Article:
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THE ELECTRICAL CIRCUIT The electrical circuit can best be studied by making a comparison between it and a hydraulic problem where the various quantities bear prac tically the same relation to one another. When there is a flow of water through a pipe from a pump or some source of pressure, the stream of water flowing depends upon the pressure and upon the resistance that the pipe offers in the way of friction—it is, in fact, proportional to the pressure divided by the frictional resistance.

297 The same condition exists in an electrical cir cuit, where a current of electricity flows in a wire due to the pressure of a battery or other source of electrical energy; and the value of the current is equal to the pressure acting, divided by the opposition or resistance offered by the circuit to such flow.

When the electrical pressure acting tends to send a current through the circuit always in the same direction, it results in what is termed a direct current; if, however, it is continuously reversing in direction—first in one direction and then in the opposite direction—the current flow ing then will be what is termed an alternating current. The following discussion applies only to direct current, which is the form of current commonly used in houses for lighting, heating, etc.

In the hydraulic problem, the resistance offered to the flow of water, neglecting that due to bends, depends upon the length, the area, and the condition of the inner surface of the pipe. If the length of the pipe is increased, resistance is increased; if the area is increased, resistance is decreased; if the inner surface of the pipe is smooth, it will offer less resistance than it would if rough. There is a somewhat similar condition in the electrical circuit. If the area of a con ductor carrying current remains constant, re sistance will increase directly as the length of the conductor increases; if area increases, re sistance will decrease at the same rate.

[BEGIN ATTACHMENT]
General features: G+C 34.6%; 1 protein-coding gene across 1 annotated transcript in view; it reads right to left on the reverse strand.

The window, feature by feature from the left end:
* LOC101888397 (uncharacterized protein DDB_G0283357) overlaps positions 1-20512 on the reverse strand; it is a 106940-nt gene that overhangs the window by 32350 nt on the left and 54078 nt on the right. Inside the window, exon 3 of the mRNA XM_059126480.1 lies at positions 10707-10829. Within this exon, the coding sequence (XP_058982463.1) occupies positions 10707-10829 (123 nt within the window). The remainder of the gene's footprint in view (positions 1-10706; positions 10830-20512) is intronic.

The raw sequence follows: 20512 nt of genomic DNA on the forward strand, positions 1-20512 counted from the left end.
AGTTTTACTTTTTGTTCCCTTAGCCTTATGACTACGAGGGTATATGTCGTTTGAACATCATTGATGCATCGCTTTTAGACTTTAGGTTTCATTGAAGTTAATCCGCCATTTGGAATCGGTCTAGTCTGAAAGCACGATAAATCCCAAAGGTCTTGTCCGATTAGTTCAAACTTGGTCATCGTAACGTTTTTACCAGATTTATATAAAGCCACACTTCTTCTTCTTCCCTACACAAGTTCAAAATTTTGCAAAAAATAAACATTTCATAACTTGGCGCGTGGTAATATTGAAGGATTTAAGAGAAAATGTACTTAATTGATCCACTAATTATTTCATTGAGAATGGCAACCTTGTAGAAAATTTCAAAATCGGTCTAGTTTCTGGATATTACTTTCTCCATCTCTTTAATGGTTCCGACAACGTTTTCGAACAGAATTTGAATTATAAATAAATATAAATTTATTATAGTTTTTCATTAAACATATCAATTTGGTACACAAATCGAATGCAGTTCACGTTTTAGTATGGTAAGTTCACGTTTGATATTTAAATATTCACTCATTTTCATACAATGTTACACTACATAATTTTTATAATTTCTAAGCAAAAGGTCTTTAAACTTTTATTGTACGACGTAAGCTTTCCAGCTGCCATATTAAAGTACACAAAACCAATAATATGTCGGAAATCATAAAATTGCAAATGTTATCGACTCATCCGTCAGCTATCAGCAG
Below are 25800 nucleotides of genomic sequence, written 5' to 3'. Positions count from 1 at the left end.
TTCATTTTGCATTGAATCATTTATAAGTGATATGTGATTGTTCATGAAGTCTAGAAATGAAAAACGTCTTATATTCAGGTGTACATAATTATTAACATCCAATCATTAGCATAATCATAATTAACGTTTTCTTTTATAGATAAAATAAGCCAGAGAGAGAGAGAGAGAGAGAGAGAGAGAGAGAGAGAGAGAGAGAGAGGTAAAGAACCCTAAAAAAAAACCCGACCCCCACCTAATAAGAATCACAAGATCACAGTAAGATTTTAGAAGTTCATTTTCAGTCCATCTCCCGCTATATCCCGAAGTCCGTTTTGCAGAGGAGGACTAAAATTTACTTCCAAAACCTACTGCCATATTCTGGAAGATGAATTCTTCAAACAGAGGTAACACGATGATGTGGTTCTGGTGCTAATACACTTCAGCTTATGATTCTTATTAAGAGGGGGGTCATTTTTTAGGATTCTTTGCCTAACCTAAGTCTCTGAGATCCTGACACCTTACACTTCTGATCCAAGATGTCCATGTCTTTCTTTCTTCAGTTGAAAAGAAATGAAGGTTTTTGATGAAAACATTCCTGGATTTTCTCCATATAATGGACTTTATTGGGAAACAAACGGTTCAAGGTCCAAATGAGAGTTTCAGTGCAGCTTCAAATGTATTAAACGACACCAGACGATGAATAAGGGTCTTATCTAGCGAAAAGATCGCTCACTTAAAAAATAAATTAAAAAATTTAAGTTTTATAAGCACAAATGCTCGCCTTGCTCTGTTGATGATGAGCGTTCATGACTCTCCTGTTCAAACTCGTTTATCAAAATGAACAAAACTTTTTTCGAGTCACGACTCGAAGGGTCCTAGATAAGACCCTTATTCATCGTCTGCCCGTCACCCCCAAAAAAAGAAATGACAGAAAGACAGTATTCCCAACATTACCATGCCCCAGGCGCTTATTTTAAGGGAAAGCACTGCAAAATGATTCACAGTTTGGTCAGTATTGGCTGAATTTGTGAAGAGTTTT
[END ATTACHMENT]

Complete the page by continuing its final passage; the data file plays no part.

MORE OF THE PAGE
Resistance will also depend upon the kind of material that forms the circuit, which corre sponds to a certain extent to condition of sur face of pipe. The resistance, in the case of pipe, is only on the outer surface of the stream in contact with the pipe; while, in the case of the electrical circuit, it is uniform throughout the conductor. The resistance of a circular conduc tor .001 of an inch in diameter (one mil) and one

foot long, is termed the mil-foot resistance of the material. If this value is known, which is 9.52 ohms for copper at a temperature of Centi grade (the freezing point of water), the value of the resistance of a copper conductor of any given dimensions can be calculated by the use of the following equation: Length in feet R = 9.52x Area in circular mils Area in circular mils equals diameter in mils squared. This means that the resistance is found by multiplying the length of the conduc tor by 9.52, and dividing the product by the area of the conductor in circular mils.

Table I gives the diameters, weights, and re sistance of copper wires drawn according to the Brown & Sharpe gauge.

The conductivity of a conductor, or its power of receiving and transmitting current, bears an inverse ratio to its resistance. Copper, on ac count of its commercial application as an elec trical conductor, is taken as having a 100 per cent conductivity; and all other materials compared with it as a standard.

Electrical Units and Definitions It might be well at this point to give the names of the various electrical quantities and their relations.

The unit in which we measure electrical pres sure is the volt, the ordinary dry cell giving ap proximately 1.5 volts.

The unit in which current is measured is the ampere, and the unit of resistance is called the ohm.

The power used in causing a current to flow in a circuit is measured in a unit called the watt; and the number of watts expended in a circuit is equal to electrical pressure at the terminals, multiplied by the current flowing; that is: Power --, Volts X Amperes. A thousand watts is called a kilowatt. There are 746 watts to the horse-power. A watt acting for one hour is called a watt-hour, and is a unit of electrical en ergy. A kilowatt-hour is a thousand watts for one hour, or any number of watts which, multi plied by the time they act in hours, gives 1,000. The kilowatt-hour is the unit used in selling electrical energy. The wattmeter is so con structed that its reading is proportional to the voltage multiplied by the current multiplied by the time in hours multiplied by some quantity (known as constant of wattmeter), which is often unity.

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